CLEARWATER — Tampa Bay's biggest health care group has submitted plans to build its corporate headquarters here on land formerly occupied by a sprawling public housing complex.
BayCare Health System's new 40-acre campus would center employee training and administrative functions in 300,000 square feet of office space on Drew Street just west of McMullen-Booth Road.
Construction of the $49 million office complex could begin next summer, with the first of two buildings opening in late 2013.
The BayCare network, Tampa Bay's second-largest private employer behind Publix, includes more than a third of local hospitals, among them Morton Plant, St. Anthony's in St. Petersburg and St. Joseph's in Tampa.
Its 18,500 employees work in 10 hospitals and more than 200 outpatient centers, emergency rooms, labs, urgent care clinics and doctors' offices across Pinellas, Hillsborough and Pasco counties.
BayCare's lease on its current headquarters, an office complex near the south end of the Bayside Bridge, expires in two years, spokeswoman Lisa Patterson said.
The new campus will be in a more central location, have three times as much space and allow the 500 employees relocated from headquarters to set up classrooms and offices from scratch.
"This will give us the ability to operate our own space," Patterson said. "This will give us the room to grow."
Patterson anticipated few, if any, new hires for the headquarters. The not-for-profit group is exempt from paying property taxes.
The group submitted site plans to the city Wednesday as part of a request for rezoning. If the city approves the change, BayCare plans to buy the 40 acres from the Clearwater Housing Authority for about $4.4 million.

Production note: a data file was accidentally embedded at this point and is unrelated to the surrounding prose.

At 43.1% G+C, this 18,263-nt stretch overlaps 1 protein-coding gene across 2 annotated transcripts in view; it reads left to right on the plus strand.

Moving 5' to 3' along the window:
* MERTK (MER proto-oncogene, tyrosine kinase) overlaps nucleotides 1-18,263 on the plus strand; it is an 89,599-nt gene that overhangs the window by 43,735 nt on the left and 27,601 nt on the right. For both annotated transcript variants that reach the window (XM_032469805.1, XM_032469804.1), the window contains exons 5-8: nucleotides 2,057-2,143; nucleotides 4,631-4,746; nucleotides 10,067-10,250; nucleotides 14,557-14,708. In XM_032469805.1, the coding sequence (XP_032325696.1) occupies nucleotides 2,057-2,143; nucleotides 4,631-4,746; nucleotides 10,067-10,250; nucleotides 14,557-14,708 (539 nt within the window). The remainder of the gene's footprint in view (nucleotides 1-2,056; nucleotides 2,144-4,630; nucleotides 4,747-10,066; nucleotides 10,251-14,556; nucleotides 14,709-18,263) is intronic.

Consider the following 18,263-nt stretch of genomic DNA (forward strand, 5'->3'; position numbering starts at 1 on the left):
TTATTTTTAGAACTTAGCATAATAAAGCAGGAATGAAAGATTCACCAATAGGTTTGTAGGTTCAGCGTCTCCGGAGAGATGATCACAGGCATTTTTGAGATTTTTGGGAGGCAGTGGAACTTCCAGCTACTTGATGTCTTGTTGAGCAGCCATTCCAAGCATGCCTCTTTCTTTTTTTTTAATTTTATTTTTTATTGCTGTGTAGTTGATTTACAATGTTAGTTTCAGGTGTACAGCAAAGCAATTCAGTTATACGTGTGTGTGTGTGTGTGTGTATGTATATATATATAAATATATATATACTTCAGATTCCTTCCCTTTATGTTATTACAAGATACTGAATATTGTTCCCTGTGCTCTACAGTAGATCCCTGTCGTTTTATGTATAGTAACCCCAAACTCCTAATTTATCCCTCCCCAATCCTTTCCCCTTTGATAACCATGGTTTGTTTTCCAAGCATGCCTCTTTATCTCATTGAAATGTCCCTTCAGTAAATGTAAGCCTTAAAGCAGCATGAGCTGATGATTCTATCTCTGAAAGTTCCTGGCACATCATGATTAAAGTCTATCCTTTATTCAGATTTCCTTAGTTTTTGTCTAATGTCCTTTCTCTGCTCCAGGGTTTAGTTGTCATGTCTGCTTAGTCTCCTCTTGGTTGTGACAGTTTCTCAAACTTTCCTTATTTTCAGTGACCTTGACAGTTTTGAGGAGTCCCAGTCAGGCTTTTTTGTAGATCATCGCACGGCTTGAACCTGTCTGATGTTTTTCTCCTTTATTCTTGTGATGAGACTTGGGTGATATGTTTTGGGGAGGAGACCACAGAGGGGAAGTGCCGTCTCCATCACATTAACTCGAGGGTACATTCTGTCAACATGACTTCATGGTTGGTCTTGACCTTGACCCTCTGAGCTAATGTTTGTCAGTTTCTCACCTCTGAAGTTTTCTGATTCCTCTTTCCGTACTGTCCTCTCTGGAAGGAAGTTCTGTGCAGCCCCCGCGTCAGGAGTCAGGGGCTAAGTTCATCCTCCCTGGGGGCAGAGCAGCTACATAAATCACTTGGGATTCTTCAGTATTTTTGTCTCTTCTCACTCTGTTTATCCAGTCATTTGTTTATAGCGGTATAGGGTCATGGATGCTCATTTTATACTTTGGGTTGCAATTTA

The property, at 2985 and 2995 Drew St., is bordered by homes, a mobile home park and Calvary Baptist Church.
For years, the land was occupied by Condon Gardens, a rundown public housing project blighted by drugs, crime and violence. To shake off the stigma, housing officials renamed the apartment complex Jasmine Courts and spent about $1 million for renovations.
In 2005, with federal funds for public housing projects declining, the Housing Authority demolished the aging maze of duplexes. Housing officials announced plans to build a mixed-income subdivision to be called Parkview Village.
Yet the land remained vacant. The low-lying property, where apartments had often flooded during rainfall, was likely too costly to fill on the Housing Authority's sinking budget, Mayor Frank Hibbard said.
Messages left for Housing Authority CEO Jacqueline Rivera were not returned.
BayCare's planners, including Clearwater architecture firm Klar and Klar, will prevent flooding by digging four large ponds and using the dirt as foundation for the buildings. Two three-story buildings will sit at the center of the site, overlooking a courtyard.
Most of the campus will be covered with 1,600 surface parking spaces, shaded by bald cypress trees, shumard oaks and foxtail and sabal palms.
BayCare also will build PSTA bus shelters and a crosswalk on Drew Street to provide access to softball fields and picnic areas across the street at the city's Eddie C. Moore athletic complex.
Contact Drew Harwell at email@example.com or (727) 445-4170.